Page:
IGEM:UNAM-Genomics Mexico/2009/Notebook/H2/2011/06/04

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Getting Silver Medal

  • We need to characterize one of the new parts in order to qualify for the Silver medal at iGEM. One of the simpler parts could be the TAT-export tag. This tag signals a folded peptide to be exported to periplasm through the TAT machinery in gram-negative bacteria.
    • I'm thinking that we could use a reassembly approach at this. If we encode the large chain of GFP to be exported via TAT (since TAT recognizes larger folded proteins), and the small chain to be exported via SEC (as SEC recognizes preferably unfolded linear peptides), they should assemble into the standard fluorescent GFP and report a signal (doi:10.1038/nmeth1204-255). Moreover, since export by SEC and TAT require tags, and these tags are only cleaved once they have been exported, an uncleaved reconstructed GFP in citosol should report a dramatically different signal than a cleaved reconstructed GFP in periplasm (both in intensity and color).
      • There is however one BIG assumption, that the scar left by cleavage of the export tag will not disrupt GFP fluorescence. It is of note that the domain mainly responsible for color in GFP is the central α-helix domain. Should we add the tag to this terminus of the chain, color will must likely be affected. Therefore it should be added to the other terminus (unless constrained by C vs N terminal issues). Idem for the large chain.
    • The rationale is as follows:

  1. The TAT*GFPα construct is coexpressed with the SEC*GFPβ construct. Should they reassemble, the SEC tag should disrupt fluorescence color as it is in the terminal α-helix domain.
  2. TAT*GFPα & SEC*GFPβ are recognized and exported to periplasm.
  3. Once exported, the TAT machinery cleaves the tag off the TAT*GFPα construct leaving just GFPα. Idem for the SEC machinery with SEC*GFPβ and GFPβ.
  4. GFPα & GFPβ reassemble to yield a the standard GFP, and thus a functional reporter.

Getting Gold Medal

As for the characterization of the old BioBrick part I'm working on (see previous entry for 03/06/11), I'll probably use the Relative Promoter Units (RPUs) approach from last year, found here [doi:10.1186/1754-1611-3-4]. My goal would be to determine protein concentration for a GFP reporter under the inducible promoter of interest (pCcaR), then normalize against protein concentration for the exact same GFP reporter under the reference J23101 promoter. There are two approaches to it.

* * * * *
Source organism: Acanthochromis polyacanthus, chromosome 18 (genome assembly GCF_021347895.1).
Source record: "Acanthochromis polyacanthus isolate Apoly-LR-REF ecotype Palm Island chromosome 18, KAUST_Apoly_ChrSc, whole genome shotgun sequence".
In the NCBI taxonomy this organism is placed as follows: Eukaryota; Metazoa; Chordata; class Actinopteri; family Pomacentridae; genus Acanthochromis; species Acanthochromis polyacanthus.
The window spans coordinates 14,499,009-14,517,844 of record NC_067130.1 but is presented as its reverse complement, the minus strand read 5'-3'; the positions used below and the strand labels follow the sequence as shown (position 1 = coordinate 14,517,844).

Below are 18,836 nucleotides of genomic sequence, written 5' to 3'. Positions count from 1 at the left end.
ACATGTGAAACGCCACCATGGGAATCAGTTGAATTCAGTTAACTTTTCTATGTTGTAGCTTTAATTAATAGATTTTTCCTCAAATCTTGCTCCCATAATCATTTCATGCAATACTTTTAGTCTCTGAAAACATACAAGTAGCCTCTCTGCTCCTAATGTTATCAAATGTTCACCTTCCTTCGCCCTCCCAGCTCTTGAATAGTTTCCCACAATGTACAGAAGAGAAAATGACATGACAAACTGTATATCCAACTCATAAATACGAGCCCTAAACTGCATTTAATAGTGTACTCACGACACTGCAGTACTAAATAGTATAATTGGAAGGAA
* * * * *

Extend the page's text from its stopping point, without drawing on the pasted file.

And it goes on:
1. The direct one involves determining protein concentration per cell, which requires a flow citometer (under the current protocol). I'll have to check with Dr. Ramírez if we can have access to such a machine somewhere in the country.
  2. The faster, cheaper, & easier alternative is the "novice" approach detailed on the supplemental box2 material for the same paper described above. This involves simply comparing fluoresence measurements for the inducible promoter against J23101 under identical conditions.

Either way, I would be testing three constructions:

  1. J23101 + RBS + GFP + TT
  2. pCcaR + RBS + GFP + TT
  3. pNULL + RBS + GFP + TT

The first construction is simply I20260, that is J23101(promoter) + R0032(RBS) + E0040(GFP) + B0010(T) + B0012(T); and it is found in the 2011 distribution, Kit Plate 2, well 17F, plasmid pSB3K3. As for the second construction, I would require to keep the rest of parts equal and just change the promoter. I'll have to check if it is easier (& faster) to change I20260's promoter to pCcaR (considering it measures less than 100bp), or to assemble the whole thing de novo (see section "Generating the Constructions" below). Either approach will generate construction 3 as a middle product.

Once I have the 3 constructions, I would proceed to express them in cells and measure protein concentration for the 3 strains (in per cell measurements). This is achieved by measuring the absolute time-lapsed fluorescence of the culture, normalizing by the Optical Density, then dividing it by the background level of absorbance. With that data, the per-cell contribution of GFP to fluorescence, I can normalize with respect to J23101, and obtain RPUs for pCcaR, J23101, and pNULL. The expected results for J23101 and pNULL are 1 and 0 respectively. They thus control the experiment.

Generating the Constructions

The Kit by EndyLab appears simple to use. It would allow me to generate the constructions de novo with parts from the Registry. The protocol is illustrated by this image: [1]

As for those parts:

  • pCcaR is found somewhere in the freezer. It already has the Standard suffix and prefix. Therefore, I guess I'll have to cut it with EcoRI and SpeI to leave the required sticky ends exposed.
  • pSB1A2 is found in the 2011 distribution, Kit Plate 1, well 11P, with insert BBa_J04450 (RFP). This part's replacer is pSB1A3, found in the 2011 distribution, Kit Plate 1, well 1G, with insert BBa_J04450 (RFP). However, the replacer appears not to be working as expected...
  • pSB3K3 is found in the 2011 distribution, Kit Plate 1, well 5E, with insert BBa_J04450.

Once I have those parts, the protocol can be undertaken.

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